Since its launch in 2019 Oculus Quest has represented a major shift in Facebook’s VR strategy by moving away from the PC. Quest 2, which launched in October 2020, has become the most popular VR headset on the market. Sensing traction, the company has been aggressively updating the headsets with new features, making them better they were at their launch. Here’s a look at the biggest updates so far.

Updated – January 21, 2022

Note: Some of these features are still ‘experimental’ and may not be available to all users. Make sure your headset is up to date to access the latest features available to you.


Hand-tracking first came to the original Quest in late 2019, offering users and developers a controllerless option for input on the headset. While there’s a handful of hand-tracking games available on the headset, the entire Quest menu, including the Oculus browser, can be controlled completely by your hands. This is really handy when you want to do something in the headset that doesn’t really need the precision of controllers (like watching videos).

Oculus Link & Air Link

Image courtesy Oculus

While Quest 2 became the most popular VR headset in use on Steam just a few months after its launch, the original Quest couldn’t even connect to a PC when it first hit the market!

Today, both Quest and Quest 2 can connect to a PC to play PC VR games either with a cable (Oculus Link) or wirelessly (Air Link). Air Link is technically still in beta and is cumbersome to enable, so we’ve got a full guide here.

Up to 120Hz Refresh Rate on Quest 2

Like the original Quest, Quest 2 launched with a default refresh rate of 72Hz. However, the headset has been steadily updated to support faster refresh rates—first 90Hz and today up to 120Hz. A faster refresh rate means a smoother image which reduces latency and can improve comfort and immersion. It’s up to developers to choose which framerate their application uses, and most still use 72Hz, but having the range of options makes Quest 2 a more flexible headset.

The original Quest is still stuck at its initial maximum of 72Hz, purportedly because it was only certified for that rate by regulatory agencies; increasing the refresh rate would have required recertification.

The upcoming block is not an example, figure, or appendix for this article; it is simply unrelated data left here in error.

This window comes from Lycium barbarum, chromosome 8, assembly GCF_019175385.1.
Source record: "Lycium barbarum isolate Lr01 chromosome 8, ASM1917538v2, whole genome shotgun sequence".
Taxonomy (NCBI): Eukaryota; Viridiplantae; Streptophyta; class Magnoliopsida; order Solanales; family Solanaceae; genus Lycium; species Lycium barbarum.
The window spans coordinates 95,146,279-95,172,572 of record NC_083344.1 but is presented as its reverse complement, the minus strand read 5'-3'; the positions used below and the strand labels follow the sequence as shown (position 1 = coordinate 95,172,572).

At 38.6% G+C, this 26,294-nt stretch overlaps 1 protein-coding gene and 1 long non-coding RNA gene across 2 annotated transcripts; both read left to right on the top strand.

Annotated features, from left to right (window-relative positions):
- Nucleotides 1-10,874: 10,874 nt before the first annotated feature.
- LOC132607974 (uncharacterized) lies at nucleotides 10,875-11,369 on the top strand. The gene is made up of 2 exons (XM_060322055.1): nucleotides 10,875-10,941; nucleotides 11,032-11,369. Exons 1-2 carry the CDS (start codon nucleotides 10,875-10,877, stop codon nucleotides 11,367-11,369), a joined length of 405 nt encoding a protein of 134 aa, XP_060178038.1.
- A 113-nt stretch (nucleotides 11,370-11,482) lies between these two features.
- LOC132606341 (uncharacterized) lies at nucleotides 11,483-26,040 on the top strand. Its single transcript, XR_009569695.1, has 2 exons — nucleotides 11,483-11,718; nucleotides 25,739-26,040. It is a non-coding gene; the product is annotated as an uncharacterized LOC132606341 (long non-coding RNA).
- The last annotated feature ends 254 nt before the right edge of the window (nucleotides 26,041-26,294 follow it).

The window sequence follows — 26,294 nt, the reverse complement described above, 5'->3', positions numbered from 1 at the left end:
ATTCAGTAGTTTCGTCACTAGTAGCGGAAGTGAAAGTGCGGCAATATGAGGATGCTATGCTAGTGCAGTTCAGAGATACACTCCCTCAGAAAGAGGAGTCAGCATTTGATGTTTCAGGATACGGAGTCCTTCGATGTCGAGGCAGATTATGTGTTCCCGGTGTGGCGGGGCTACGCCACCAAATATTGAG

Fitness Tracking

Image courtesy Facebook

The v23 update brought ‘Oculus Move’ to Quest and Quest 2. The feature works a bit like a FitBit or Apple Watch by using your movements to estimate your calorie burn.

Beyond just a gaming device, Facebook has been pushing the fitness angle on Quest and Quest 2, and the feature naturally pairs well with movement-focused applications like Beat SaberOhShape, and Supernatural.

Bluetooth Mouse & Keyboard Support

If you want to achieve any sort of productivity in a VR headset, a keyboard and mouse is a must. Luckily Quest and Quest 2 now have the ability to connect to a bluetooth mouse and keyboard.

To pair a bluetooth device to Quest go to Settings > Experimental, and then find the Bluetooth Pair button which will open a dialogue to display nearby bluetooth devices to connect to.

Of course you can’t use the keyboard or mouse in typical VR games, but they’ll definitely help you navigate the Oculus Browser much more quickly, or you can even use an app like Virtual Desktop to access your desktop computer (PC or Mac) remotely, and use the paired mouse and keyboard for real productivity work.

Desk, Couch, & Keyboard Tracking

Since the start, Quest’s Guardian feature allowed players to outline their playspace to track the edges of where they can safely enjoy their VR games. But over time, Oculus has added the ability to track more than just the playspace.

Today you can track the position of a desk, couch, and even a keyboard. But why would you want to?

While most VR experiences are designed for a large and open playspace, for some you might prefer to sit on your couch or pull up to your desk.

For example, if you just want to kick back and watch some YouTube in VR, you’ll probably want to be seated. If you set up your couch to be tracked in your headset, you can actually see a representation of the couch in (or even outside of) your usual playspace. If you walk over to the virtual couch and sit down, the Guardian system will understand what you’re doing instead of complaining that you’re outside of the boundary. Better yet, it will ask if you want to switch to couch mode, and automatically move the Oculus menu in front of you for easy viewing.